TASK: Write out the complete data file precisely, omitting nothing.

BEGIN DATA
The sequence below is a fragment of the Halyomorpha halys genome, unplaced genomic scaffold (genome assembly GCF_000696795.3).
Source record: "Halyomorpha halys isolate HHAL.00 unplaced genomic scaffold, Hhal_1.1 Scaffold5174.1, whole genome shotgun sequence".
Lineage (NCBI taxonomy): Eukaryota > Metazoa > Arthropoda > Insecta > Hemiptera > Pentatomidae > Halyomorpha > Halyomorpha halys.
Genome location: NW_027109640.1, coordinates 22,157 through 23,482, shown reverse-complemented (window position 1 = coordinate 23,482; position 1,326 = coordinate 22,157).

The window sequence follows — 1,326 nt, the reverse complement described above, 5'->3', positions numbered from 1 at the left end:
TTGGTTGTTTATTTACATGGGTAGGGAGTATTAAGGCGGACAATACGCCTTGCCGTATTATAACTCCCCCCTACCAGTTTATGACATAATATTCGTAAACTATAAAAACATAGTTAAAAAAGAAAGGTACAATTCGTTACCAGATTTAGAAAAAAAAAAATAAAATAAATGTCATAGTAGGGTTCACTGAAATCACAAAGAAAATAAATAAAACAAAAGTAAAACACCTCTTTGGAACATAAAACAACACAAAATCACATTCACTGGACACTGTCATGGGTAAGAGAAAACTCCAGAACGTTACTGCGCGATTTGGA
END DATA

The sequence below is a fragment of the Halyomorpha halys genome, unplaced genomic scaffold (genome assembly GCF_000696795.3).
Source record: "Halyomorpha halys isolate HHAL.00 unplaced genomic scaffold, Hhal_1.1 Scaffold5174.1, whole genome shotgun sequence".
Lineage (NCBI taxonomy): Eukaryota > Metazoa > Arthropoda > Insecta > Hemiptera > Pentatomidae > Halyomorpha > Halyomorpha halys.
Genome location: NW_027109640.1, coordinates 22,157 through 23,482, shown reverse-complemented (window position 1 = coordinate 23,482; position 1,326 = coordinate 22,157).

The window sequence follows — 1,326 nt, the reverse complement described above, 5'->3', positions numbered from 1 at the left end:
TTGGTTGTTTATTTACATGGGTAGGGAGTATTAAGGCGGACAATACGCCTTGCCGTATTATAACTCCCCCCTACCAGTTTATGACATAATATTCGTAAACTATAAAAACATAGTTAAAAAAGAAAGGTACAATTCGTTACCAGATTTAGAAAAAAAAAAATAAAATAAATGTCATAGTAGGGTTCACTGAAATCACAAAGAAAATAAATAAAACAAAAGTAAAACACCTCTTTGGAACATAAAACAACACAAAATCACATTCACTGGACACTGTCATGGGTAAGAGAAAACTCCAGAACGTTACTGCGCGATTTGGA